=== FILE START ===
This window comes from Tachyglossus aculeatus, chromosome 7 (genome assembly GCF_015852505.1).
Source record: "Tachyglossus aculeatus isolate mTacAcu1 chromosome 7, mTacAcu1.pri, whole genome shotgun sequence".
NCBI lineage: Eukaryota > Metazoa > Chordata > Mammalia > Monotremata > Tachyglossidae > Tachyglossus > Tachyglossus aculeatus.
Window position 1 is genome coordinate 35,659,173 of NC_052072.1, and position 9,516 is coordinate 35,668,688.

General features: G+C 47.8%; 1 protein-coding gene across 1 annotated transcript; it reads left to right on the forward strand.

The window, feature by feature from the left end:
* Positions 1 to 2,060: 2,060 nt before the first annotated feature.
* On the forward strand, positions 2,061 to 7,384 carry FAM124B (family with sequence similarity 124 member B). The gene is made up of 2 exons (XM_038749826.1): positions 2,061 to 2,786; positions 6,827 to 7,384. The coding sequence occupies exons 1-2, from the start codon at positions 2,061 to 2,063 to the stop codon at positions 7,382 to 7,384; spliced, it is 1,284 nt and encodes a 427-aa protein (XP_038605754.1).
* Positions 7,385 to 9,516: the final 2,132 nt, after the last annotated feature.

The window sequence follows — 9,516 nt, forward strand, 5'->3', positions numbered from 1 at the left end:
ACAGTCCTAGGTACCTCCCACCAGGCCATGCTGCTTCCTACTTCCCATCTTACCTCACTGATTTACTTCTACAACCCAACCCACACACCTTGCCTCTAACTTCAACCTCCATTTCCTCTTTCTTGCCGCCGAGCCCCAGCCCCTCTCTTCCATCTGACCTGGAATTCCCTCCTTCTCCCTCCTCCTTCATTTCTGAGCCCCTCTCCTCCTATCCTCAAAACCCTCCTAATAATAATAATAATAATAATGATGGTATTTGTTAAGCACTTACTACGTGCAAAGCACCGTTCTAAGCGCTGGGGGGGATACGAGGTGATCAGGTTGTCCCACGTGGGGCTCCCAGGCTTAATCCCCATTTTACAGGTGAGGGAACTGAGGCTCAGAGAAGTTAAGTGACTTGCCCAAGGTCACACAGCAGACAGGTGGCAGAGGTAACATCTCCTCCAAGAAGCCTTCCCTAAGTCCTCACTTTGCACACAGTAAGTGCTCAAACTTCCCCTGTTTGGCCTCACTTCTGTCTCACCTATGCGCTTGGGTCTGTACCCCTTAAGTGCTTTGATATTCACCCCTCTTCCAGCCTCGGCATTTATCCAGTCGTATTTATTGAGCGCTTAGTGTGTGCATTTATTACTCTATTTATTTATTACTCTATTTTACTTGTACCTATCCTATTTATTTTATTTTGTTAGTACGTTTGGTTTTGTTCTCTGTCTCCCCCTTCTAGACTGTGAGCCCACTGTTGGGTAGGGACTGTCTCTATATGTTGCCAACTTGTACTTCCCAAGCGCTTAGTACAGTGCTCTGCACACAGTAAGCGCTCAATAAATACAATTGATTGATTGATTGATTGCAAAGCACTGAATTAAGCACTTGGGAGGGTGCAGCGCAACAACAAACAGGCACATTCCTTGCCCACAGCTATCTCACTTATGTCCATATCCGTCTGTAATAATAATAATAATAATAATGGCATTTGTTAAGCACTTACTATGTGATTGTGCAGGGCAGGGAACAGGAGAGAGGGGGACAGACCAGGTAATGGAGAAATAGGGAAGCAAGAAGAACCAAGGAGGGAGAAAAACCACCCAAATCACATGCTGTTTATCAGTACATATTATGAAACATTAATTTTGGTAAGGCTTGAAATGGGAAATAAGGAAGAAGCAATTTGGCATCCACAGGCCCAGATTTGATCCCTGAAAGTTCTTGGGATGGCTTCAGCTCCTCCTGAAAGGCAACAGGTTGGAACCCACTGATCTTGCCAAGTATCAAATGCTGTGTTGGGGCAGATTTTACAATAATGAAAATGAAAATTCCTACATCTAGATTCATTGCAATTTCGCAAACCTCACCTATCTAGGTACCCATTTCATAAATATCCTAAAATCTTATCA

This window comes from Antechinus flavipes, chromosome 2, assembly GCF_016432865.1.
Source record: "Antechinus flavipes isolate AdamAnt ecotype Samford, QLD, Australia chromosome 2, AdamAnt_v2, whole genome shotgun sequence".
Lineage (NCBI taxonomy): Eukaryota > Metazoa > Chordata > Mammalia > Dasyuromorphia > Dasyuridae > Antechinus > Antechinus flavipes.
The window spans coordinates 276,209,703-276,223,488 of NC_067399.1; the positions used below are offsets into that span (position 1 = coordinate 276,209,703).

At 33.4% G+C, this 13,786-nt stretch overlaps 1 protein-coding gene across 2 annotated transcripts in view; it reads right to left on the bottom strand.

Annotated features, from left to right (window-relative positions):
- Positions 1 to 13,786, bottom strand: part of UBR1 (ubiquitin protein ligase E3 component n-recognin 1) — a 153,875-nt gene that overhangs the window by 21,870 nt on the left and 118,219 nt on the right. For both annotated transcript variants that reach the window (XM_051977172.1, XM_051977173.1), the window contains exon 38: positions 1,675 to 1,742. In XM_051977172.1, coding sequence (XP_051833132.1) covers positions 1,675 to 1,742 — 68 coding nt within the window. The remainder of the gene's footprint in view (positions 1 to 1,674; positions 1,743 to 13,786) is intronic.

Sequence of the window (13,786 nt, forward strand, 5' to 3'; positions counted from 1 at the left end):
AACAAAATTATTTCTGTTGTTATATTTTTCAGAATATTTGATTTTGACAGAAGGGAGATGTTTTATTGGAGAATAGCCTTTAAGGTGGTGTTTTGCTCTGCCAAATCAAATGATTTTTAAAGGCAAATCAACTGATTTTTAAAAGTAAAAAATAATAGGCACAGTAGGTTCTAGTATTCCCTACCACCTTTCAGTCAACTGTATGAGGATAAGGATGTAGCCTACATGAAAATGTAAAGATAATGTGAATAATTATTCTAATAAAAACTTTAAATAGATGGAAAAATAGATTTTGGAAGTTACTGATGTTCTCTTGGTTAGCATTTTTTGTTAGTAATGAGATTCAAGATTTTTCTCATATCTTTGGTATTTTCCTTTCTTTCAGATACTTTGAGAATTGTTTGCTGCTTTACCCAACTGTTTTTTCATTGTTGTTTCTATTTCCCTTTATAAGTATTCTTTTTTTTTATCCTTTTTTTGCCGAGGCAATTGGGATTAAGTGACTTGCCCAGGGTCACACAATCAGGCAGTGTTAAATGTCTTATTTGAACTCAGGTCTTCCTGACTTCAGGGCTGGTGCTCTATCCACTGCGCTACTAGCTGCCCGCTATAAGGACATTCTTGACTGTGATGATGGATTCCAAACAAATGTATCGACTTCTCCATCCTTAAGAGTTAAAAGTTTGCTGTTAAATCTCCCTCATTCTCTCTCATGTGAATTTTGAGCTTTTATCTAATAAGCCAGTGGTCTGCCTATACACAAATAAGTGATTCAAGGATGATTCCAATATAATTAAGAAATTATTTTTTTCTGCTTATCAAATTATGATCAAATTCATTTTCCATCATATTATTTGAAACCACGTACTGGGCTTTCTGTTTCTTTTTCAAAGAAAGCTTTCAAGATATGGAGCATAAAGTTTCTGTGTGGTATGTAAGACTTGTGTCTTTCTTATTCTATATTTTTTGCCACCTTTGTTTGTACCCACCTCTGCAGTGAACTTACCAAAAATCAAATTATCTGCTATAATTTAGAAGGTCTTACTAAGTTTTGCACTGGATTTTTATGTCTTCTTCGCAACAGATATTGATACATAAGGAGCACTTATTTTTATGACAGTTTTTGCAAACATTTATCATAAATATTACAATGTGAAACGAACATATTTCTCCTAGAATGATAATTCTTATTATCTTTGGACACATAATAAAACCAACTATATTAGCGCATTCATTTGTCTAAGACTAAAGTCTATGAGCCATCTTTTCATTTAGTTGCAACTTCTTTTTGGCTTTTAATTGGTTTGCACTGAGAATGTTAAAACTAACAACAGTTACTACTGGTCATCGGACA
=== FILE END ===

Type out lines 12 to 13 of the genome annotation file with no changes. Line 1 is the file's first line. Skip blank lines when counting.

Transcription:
This window comes from Antechinus flavipes, chromosome 2, assembly GCF_016432865.1.
Source record: "Antechinus flavipes isolate AdamAnt ecotype Samford, QLD, Australia chromosome 2, AdamAnt_v2, whole genome shotgun sequence".